Homebuyers are falling off the mortgage cliff. How hard will the landing be?

Remember when you could get two-year fixed term mortgages at 1.79%? If the same homebuyers were to refinance today, they would be looking at variable rates of around 5.75%.

That, in a nutshell, explains a mortgage cliff. As UNSW Business School‘s Mark Humphery-Jenner, PhD explains on LinkedIn, this cliff is coming — $350 billion worth of mortgages will come off fixed rates in 2023.

That’s 800,000 loans switching from the ultra-low fixed rates to very high variable rates.

So should you be worried? Not according to Humphery-Jenner who explains why banks will try to cushion the blow as much as possible.

He writes: “Banks hate fire sales. They often recover limited amounts, they are terrible PR, and they risk depressing the market and harming the rest of the loan book. Banks much prefer restructuring loans than forcing people to sell.”

Other factors that will prop up the market include:

  1. Homeowners who are not struggling will simply hold onto their property, reducing supply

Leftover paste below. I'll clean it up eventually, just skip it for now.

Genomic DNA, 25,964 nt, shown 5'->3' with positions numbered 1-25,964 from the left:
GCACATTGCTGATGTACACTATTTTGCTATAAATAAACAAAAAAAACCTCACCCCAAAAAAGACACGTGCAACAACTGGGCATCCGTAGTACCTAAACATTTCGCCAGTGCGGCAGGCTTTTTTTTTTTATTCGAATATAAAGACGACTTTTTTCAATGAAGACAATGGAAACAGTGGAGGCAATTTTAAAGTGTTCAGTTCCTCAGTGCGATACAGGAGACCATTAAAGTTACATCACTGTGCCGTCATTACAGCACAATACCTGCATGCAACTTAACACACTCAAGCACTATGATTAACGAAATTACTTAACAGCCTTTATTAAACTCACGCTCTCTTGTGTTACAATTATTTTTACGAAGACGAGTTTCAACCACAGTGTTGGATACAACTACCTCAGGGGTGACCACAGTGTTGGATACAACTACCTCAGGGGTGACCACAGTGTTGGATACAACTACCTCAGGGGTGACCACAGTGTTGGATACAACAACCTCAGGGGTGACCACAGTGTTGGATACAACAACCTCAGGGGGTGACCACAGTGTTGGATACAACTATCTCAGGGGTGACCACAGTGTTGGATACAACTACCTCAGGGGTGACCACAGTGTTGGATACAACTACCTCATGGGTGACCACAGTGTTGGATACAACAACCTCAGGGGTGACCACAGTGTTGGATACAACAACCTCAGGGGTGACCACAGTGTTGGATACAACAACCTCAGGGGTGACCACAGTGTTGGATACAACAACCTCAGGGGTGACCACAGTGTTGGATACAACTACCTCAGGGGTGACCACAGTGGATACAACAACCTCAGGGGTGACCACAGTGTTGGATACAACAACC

2. Some buyers will scoop up ‘bargains’, boosting demand
  3. Prospect of rate cuts is on the horizon for the next 12 months

But the mortgage stress is real. According to this Roy Morgan poll, one in four mortgage holders are experiencing mortgage stress, which means they’re spending between 25% and 45% of after-tax income on mortgage.

But Wealthful. founder Chris Bates writes the impact of this will be limited to highly leveraged buyers in certain pockets only.

Why? As a mortgage broker he has seen time and time again banks going to extreme lengths to support homeowners.

He writes on LinkedIn: “The banks will do what they need to do. The truth is that even if there is mortgage stress, the banks, similarly to payment holidays in COVID, will be able to go to lengths that surprise us all to keep property owners in their homes. APRA will allow them to do it.

“Both CBA and Westpac CEOs came out last week to confirm this. They will extend loan terms, create payment holidays, allow interest only, cut rates and do whatever it takes to buy the borrower time.”

When it comes to preparing for the fall, financial educator Lacey Filipich is pragmatic. “We’re not going to change the RBA’s approach today … Make your plan now and put it somewhere safe so you can pull it out if/when you need it.”

Fintech specialist Luke Raven says to cushion the blow, use banking products to your advantage.

He writes: “Just like applying the brakes in a car, friction can be great in the right circumstances. You can use technology to help! Some banks offer ‘locked’ accounts or ‘vaults’ which can help prevent impulse-buys and curb your excess spending.”

Source: LinkedIn

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